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A Maasai ranger employed by Lion Guardians monitors the activity of wild lions in Kenya’s Amboseli National Park. Photo by Philip J. Briggs.

Ruaha’s Tanzania landscape holds perhaps a tenth of the world’s remaining lions. According to Dr. Amy Dickman, Director of the Ruaha Carnivore Project, “Zoos are not only our biggest financial supporters, they also contribute significant expertise, highlight the plight of lions to millions of people, and encourage those people to actively support conservation.”

For example, the Ruaha Carnivore Project recently launched the Pride Lion Conservation Alliance in partnership with the Houston Zoo. “The launch event not only raised great awareness of the need for collaborative lion conservation efforts, but over three-quarters of a million dollars in a single evening to facilitate co-existence between local people and lions, protect wildlife and reduce lion killing,” Dickman said. “Some zoos are able to generate more support for field conservation than others, but this should be a top priority for all zoos.”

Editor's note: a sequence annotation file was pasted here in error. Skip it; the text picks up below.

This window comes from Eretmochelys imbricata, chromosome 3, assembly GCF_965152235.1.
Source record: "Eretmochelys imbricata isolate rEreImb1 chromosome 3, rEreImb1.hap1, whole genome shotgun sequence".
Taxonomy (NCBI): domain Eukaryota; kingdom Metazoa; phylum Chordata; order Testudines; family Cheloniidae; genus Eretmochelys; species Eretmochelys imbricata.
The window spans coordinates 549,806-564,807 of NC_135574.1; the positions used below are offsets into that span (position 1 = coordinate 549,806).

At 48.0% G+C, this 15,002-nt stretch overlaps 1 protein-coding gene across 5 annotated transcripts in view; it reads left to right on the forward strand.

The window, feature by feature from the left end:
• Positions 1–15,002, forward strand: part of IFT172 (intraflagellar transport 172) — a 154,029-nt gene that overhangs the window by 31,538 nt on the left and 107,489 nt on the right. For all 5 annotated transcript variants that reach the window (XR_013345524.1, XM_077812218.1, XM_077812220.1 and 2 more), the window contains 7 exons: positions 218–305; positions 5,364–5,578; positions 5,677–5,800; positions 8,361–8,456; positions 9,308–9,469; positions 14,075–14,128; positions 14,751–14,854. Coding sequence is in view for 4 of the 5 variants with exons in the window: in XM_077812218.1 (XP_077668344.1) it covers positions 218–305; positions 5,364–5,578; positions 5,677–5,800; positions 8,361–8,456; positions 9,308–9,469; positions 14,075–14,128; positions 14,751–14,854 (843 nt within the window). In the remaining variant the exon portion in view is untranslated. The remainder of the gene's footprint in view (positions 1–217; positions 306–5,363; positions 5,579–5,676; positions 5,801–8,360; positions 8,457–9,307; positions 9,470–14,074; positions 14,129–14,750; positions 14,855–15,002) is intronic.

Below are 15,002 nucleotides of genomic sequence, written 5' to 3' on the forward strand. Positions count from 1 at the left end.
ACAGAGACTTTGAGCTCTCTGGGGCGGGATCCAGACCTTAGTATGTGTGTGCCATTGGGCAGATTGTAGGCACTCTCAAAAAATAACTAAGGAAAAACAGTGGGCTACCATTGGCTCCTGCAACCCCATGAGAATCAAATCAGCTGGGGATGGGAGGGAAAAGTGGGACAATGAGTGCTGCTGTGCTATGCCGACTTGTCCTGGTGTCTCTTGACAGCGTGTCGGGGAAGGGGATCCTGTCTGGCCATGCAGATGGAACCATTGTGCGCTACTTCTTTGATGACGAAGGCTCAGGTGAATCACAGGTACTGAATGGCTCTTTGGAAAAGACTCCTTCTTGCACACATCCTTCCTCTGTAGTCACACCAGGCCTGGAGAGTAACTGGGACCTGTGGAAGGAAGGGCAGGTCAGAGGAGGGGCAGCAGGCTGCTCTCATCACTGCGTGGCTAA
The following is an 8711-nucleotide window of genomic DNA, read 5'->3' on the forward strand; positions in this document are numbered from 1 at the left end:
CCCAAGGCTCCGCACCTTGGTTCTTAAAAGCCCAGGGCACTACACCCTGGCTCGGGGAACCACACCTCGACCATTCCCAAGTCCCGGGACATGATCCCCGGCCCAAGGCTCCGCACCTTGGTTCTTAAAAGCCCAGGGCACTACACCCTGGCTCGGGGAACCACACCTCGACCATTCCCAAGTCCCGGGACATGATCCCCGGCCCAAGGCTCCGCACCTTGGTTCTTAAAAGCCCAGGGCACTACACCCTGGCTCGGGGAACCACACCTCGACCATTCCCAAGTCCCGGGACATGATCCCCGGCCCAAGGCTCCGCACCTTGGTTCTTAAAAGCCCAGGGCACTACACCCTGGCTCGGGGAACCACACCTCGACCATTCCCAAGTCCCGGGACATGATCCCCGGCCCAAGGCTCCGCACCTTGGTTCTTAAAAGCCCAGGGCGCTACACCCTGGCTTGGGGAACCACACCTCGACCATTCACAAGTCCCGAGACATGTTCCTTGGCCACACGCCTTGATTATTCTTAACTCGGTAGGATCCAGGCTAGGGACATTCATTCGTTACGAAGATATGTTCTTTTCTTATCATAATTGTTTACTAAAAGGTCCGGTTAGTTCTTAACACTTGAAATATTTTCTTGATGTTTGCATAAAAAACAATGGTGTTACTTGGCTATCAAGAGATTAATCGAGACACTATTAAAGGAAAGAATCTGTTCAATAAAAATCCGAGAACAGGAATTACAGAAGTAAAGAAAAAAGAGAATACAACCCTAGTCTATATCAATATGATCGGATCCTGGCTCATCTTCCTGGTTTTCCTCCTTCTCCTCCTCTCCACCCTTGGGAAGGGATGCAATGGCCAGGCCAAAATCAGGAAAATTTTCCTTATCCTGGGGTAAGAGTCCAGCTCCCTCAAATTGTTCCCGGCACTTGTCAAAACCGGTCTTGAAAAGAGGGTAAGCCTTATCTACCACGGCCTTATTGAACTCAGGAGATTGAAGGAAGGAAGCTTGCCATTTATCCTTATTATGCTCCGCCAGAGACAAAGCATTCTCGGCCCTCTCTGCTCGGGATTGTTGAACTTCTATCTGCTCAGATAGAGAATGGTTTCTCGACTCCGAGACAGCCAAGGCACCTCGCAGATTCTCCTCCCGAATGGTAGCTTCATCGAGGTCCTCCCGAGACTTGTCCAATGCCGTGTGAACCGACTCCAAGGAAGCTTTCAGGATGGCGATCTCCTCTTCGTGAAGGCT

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Visitors to the Houston Zoo enjoy a special presentation and up-close-and-personal encounter with lions. Photo by Stephanie Adams / Houston Zoo.

Institutions accredited by the Association of Zoos and Aquariums (AZA) maintain a sustainable lion population through carefully managed breeding programs, eliminating the need to remove any additional animals from the wild. According to Hollie Colahan, Coordinator of the African Lion SSP (Species Survival Plan), “The goal of the Lion SSP is to ensure that future generations will be able to hear a lion’s roar both at their zoo and in the wild.”

The notion of African savannas minus the King and Queen of Beasts is simply unacceptable. Sub-Saharan Africa attracts tens of millions of tourists each year, and all who go on safari expect to see lions and lionesses.

In the United States, as many as 180 million people will visit an AZA-accredited zoo this year, most expecting to see a lion. They may be unaware that the first opportunity to do so occurred 300 hundred years at a private home in south Boston, but they should walk away confident that their zoo visit contributes to the future of wild lions in Africa for decades to come.

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Tourists “tail-gating” an adult male lion in Tanzania’s Serengeti National Park. Photo by Bill Konstant.

This article was first published by Mongabay.com on 15 Jul 2016.